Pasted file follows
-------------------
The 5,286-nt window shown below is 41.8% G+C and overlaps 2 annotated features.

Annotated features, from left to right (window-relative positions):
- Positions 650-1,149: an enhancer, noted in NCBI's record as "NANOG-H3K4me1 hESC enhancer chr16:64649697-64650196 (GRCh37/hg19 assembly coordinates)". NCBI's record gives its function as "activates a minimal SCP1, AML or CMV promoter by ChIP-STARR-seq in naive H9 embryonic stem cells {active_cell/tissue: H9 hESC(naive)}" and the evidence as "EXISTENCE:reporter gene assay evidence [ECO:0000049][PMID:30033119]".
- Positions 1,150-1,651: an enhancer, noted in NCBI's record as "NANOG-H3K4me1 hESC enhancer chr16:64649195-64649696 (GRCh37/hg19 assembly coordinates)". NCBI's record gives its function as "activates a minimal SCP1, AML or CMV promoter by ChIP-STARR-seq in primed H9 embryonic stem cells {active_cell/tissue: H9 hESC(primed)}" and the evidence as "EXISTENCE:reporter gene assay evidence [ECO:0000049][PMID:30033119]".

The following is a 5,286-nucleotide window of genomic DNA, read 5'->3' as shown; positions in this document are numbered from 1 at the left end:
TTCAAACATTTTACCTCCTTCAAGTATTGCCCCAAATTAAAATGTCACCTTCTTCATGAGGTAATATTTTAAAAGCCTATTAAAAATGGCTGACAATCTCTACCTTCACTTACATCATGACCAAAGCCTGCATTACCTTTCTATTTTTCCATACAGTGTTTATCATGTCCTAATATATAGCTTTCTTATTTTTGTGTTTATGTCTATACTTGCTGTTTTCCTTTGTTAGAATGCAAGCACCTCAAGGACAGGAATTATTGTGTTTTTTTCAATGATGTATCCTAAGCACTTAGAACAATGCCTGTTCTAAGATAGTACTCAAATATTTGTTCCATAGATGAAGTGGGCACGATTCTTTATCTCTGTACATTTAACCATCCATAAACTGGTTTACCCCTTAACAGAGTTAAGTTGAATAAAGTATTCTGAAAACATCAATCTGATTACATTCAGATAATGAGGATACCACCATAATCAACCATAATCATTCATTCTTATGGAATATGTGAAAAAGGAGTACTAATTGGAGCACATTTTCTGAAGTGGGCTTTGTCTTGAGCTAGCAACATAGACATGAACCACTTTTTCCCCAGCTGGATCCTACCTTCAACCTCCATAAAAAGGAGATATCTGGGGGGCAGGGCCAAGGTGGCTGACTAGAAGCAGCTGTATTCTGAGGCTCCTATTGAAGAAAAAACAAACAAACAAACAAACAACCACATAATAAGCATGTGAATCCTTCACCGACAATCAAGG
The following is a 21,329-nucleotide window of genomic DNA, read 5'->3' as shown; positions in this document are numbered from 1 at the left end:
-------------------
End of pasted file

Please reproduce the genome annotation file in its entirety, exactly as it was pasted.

The 5,286-nt window shown below is 41.8% G+C and overlaps 2 annotated features.

Annotated features, from left to right (window-relative positions):
- Positions 650-1,149: an enhancer, noted in NCBI's record as "NANOG-H3K4me1 hESC enhancer chr16:64649697-64650196 (GRCh37/hg19 assembly coordinates)". NCBI's record gives its function as "activates a minimal SCP1, AML or CMV promoter by ChIP-STARR-seq in naive H9 embryonic stem cells {active_cell/tissue: H9 hESC(naive)}" and the evidence as "EXISTENCE:reporter gene assay evidence [ECO:0000049][PMID:30033119]".
- Positions 1,150-1,651: an enhancer, noted in NCBI's record as "NANOG-H3K4me1 hESC enhancer chr16:64649195-64649696 (GRCh37/hg19 assembly coordinates)". NCBI's record gives its function as "activates a minimal SCP1, AML or CMV promoter by ChIP-STARR-seq in primed H9 embryonic stem cells {active_cell/tissue: H9 hESC(primed)}" and the evidence as "EXISTENCE:reporter gene assay evidence [ECO:0000049][PMID:30033119]".

The following is a 5,286-nucleotide window of genomic DNA, read 5'->3' as shown; positions in this document are numbered from 1 at the left end:
TTCAAACATTTTACCTCCTTCAAGTATTGCCCCAAATTAAAATGTCACCTTCTTCATGAGGTAATATTTTAAAAGCCTATTAAAAATGGCTGACAATCTCTACCTTCACTTACATCATGACCAAAGCCTGCATTACCTTTCTATTTTTCCATACAGTGTTTATCATGTCCTAATATATAGCTTTCTTATTTTTGTGTTTATGTCTATACTTGCTGTTTTCCTTTGTTAGAATGCAAGCACCTCAAGGACAGGAATTATTGTGTTTTTTTCAATGATGTATCCTAAGCACTTAGAACAATGCCTGTTCTAAGATAGTACTCAAATATTTGTTCCATAGATGAAGTGGGCACGATTCTTTATCTCTGTACATTTAACCATCCATAAACTGGTTTACCCCTTAACAGAGTTAAGTTGAATAAAGTATTCTGAAAACATCAATCTGATTACATTCAGATAATGAGGATACCACCATAATCAACCATAATCATTCATTCTTATGGAATATGTGAAAAAGGAGTACTAATTGGAGCACATTTTCTGAAGTGGGCTTTGTCTTGAGCTAGCAACATAGACATGAACCACTTTTTCCCCAGCTGGATCCTACCTTCAACCTCCATAAAAAGGAGATATCTGGGGGGCAGGGCCAAGGTGGCTGACTAGAAGCAGCTGTATTCTGAGGCTCCTATTGAAGAAAAAACAAACAAACAAACAAACAACCACATAATAAGCATGTGAATCCTTCACCGACAATCAAGG
The following is a 21,329-nucleotide window of genomic DNA, read 5'->3' as shown; positions in this document are numbered from 1 at the left end: